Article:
Okay, so all I have to play with in my family is dark brown eyes. Not light at all. Ruthie's and Randy's are just like mine. Randall's are a bit lighter, but not much. So, how do you make them shine? The eye tutorial someone showed the other day didn't work well with me and brown eyes. It hardly did anything to their eyes. (I have a version of PSP.) I am sure it was something I was doing anyways.
The eye tutorial on here I can't see the pics, so it's not much help. Can anyone help and show me some pics of dark brown eyes shining?!?! Thanks! Btw....I can't see photobucket pics.
It's all about light--get light as much as you can in your subject's eyes. Sometimes you have to move around to find the sweet spot. I've only done one session with kiddos with really dark eyes, here are a few of their pictures:
This was all natural light--window behind me, and reflector camera left. Not that these photos are all that or anything, but the little boys did have super dark eyes. HTH!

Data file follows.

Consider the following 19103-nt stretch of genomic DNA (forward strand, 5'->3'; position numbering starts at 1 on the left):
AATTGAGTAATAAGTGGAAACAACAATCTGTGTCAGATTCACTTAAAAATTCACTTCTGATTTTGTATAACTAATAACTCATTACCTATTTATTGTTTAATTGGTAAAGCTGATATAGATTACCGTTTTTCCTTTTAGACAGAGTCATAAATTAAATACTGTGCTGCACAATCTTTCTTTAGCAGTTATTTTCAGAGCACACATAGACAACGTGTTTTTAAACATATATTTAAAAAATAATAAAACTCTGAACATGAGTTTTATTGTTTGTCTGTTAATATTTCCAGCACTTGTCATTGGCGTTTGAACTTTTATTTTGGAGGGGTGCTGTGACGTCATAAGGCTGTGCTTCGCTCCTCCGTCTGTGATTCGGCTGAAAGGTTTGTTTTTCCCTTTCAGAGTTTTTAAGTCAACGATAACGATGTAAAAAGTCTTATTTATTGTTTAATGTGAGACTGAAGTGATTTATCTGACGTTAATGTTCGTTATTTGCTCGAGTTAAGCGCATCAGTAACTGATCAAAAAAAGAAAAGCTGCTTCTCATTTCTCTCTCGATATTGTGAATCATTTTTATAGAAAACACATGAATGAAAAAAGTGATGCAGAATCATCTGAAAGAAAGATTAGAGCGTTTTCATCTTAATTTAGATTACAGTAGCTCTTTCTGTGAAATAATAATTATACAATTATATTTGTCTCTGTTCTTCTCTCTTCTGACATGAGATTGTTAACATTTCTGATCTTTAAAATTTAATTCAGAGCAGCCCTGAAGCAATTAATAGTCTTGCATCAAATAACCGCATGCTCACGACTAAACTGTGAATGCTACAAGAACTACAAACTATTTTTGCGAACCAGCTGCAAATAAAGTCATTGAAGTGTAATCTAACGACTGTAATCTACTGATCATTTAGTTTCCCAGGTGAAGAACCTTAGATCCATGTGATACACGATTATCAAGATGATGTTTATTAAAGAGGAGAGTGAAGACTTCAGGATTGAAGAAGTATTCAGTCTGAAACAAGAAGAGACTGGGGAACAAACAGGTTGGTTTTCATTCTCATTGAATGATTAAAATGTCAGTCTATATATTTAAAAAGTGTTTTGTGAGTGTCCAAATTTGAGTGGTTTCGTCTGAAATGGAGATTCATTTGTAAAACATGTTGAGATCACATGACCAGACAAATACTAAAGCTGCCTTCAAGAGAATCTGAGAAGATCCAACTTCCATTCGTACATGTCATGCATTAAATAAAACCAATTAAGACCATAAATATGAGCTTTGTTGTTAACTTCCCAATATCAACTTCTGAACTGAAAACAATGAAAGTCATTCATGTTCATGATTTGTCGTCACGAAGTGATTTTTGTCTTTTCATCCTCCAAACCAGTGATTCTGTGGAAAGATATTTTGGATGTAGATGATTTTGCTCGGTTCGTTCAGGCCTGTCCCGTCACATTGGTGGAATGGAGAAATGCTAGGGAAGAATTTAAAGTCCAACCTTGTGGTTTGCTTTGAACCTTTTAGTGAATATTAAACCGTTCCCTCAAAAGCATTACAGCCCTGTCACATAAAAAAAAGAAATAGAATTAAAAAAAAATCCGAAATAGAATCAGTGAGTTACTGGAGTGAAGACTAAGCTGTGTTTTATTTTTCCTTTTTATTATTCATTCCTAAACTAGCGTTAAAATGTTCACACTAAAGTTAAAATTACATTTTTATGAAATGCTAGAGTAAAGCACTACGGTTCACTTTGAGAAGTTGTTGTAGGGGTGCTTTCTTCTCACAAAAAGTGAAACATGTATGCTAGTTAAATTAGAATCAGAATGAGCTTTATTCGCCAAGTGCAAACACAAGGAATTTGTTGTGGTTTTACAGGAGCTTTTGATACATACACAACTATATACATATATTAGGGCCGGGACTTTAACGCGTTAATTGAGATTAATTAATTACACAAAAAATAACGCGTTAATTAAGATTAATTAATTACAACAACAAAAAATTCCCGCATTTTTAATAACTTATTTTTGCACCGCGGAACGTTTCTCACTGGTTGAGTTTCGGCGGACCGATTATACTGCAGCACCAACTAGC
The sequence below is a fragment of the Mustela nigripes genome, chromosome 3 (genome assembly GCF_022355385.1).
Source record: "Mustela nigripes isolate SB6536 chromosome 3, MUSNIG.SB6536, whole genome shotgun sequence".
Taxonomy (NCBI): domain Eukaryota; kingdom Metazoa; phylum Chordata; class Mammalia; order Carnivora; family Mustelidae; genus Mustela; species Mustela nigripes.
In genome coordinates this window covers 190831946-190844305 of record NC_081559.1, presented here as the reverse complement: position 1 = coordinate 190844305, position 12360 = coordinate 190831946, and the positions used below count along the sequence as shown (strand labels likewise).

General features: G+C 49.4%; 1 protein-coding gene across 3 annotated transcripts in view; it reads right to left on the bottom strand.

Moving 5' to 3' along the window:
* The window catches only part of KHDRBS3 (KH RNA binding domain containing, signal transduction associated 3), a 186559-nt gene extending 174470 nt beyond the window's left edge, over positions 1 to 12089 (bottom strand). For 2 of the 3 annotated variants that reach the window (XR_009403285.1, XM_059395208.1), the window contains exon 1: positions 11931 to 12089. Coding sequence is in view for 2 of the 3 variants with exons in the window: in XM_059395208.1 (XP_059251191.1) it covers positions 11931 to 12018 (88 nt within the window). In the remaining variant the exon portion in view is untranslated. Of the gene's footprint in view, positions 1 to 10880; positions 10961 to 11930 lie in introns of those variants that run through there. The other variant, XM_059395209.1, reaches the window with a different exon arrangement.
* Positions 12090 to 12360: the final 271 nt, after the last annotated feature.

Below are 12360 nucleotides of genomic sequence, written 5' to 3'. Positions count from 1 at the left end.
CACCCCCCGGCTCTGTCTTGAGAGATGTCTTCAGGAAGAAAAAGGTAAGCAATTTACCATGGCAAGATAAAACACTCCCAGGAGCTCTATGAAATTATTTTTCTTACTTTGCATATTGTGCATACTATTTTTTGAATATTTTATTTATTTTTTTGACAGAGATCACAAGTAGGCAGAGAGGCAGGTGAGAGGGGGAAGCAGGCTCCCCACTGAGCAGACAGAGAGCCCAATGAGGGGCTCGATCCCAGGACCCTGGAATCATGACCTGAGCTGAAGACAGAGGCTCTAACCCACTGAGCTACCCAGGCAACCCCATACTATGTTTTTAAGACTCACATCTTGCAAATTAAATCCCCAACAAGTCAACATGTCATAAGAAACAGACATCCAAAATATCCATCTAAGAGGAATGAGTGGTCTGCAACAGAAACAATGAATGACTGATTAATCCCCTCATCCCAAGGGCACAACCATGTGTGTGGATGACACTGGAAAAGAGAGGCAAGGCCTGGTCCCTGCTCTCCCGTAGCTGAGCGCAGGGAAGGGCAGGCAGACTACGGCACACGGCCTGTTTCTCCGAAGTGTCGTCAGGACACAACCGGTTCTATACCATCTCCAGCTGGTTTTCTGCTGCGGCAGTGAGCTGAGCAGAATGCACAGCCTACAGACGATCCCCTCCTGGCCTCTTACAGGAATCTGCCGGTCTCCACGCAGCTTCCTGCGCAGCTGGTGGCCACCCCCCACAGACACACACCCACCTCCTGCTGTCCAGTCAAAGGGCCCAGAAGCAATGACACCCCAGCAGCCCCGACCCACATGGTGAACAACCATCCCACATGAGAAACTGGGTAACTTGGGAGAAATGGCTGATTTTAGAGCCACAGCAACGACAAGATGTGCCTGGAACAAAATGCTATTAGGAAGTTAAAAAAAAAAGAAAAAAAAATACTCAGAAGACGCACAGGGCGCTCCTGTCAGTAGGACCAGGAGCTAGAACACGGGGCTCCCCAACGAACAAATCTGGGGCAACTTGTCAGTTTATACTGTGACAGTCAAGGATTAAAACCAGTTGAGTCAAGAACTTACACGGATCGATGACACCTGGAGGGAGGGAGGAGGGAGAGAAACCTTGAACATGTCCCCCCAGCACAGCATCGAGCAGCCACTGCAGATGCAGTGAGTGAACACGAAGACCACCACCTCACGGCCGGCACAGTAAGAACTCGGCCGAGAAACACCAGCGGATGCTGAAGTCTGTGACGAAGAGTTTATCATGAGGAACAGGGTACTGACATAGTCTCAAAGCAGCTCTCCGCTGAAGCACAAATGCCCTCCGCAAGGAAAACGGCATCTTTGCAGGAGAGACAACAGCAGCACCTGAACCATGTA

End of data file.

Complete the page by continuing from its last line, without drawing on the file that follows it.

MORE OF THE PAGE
I think it's really about the catch lights. My boy has darkish brown eyes, but they truly sparkle (sometimes more than light ones I think!) as long as there is light reflected in them..
And here is a little girl I just photographed yesterday. She is of Iranian descent and has almost black eyes:
You can see more in my flickrstream..
Alos eyes are a light brown and I have a HARD time getting good lights in his eyes... But my darker eyed baby (Aybra) I get better catchlights with.. I think its just about finding the right light.
My son has dark brown eyes and my nephew has brown eyes. Here are some shots. If you get enough light, the results are amazing...
-El mommy to B & A
Just chug-chug-chugging along.
sorry- didn't see this thread at first, but I gave a CC about how to get those gorgeous bright eyes in your CC thread!
Great pics, and thanks so much for sharing. I will work harder on getting them to look towards the light. I guess that will come later when I get my camera figured out first! THANKS!
I agree with the PP. Just start watching those eyes, even when you don't have your camera, and learn to see the light and catchlights in their eyes. My older daughter has brown eyes, too, so I know all about this.